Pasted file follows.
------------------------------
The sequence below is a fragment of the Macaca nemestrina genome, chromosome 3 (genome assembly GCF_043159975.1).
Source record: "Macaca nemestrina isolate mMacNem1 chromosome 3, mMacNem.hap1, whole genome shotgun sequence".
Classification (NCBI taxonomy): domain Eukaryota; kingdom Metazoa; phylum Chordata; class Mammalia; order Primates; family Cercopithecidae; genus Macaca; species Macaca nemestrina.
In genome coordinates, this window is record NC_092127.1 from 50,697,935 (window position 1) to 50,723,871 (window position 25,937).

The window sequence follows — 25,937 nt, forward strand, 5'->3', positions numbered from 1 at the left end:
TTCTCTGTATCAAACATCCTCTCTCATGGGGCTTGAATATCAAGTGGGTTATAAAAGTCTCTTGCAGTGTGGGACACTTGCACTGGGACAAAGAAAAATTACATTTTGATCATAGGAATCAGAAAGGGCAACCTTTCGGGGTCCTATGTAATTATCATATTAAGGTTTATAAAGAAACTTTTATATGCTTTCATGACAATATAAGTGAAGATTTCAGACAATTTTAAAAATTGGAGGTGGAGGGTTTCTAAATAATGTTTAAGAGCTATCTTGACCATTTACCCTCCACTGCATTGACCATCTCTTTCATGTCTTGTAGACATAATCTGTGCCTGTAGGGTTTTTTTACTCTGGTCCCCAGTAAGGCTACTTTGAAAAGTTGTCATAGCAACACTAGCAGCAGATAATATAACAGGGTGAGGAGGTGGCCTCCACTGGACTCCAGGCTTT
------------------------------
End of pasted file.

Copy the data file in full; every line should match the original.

The sequence below is a fragment of the Macaca nemestrina genome, chromosome 3 (genome assembly GCF_043159975.1).
Source record: "Macaca nemestrina isolate mMacNem1 chromosome 3, mMacNem.hap1, whole genome shotgun sequence".
Classification (NCBI taxonomy): domain Eukaryota; kingdom Metazoa; phylum Chordata; class Mammalia; order Primates; family Cercopithecidae; genus Macaca; species Macaca nemestrina.
In genome coordinates, this window is record NC_092127.1 from 50,697,935 (window position 1) to 50,723,871 (window position 25,937).

The window sequence follows — 25,937 nt, forward strand, 5'->3', positions numbered from 1 at the left end:
TTCTCTGTATCAAACATCCTCTCTCATGGGGCTTGAATATCAAGTGGGTTATAAAAGTCTCTTGCAGTGTGGGACACTTGCACTGGGACAAAGAAAAATTACATTTTGATCATAGGAATCAGAAAGGGCAACCTTTCGGGGTCCTATGTAATTATCATATTAAGGTTTATAAAGAAACTTTTATATGCTTTCATGACAATATAAGTGAAGATTTCAGACAATTTTAAAAATTGGAGGTGGAGGGTTTCTAAATAATGTTTAAGAGCTATCTTGACCATTTACCCTCCACTGCATTGACCATCTCTTTCATGTCTTGTAGACATAATCTGTGCCTGTAGGGTTTTTTTACTCTGGTCCCCAGTAAGGCTACTTTGAAAAGTTGTCATAGCAACACTAGCAGCAGATAATATAACAGGGTGAGGAGGTGGCCTCCACTGGACTCCAGGCTTT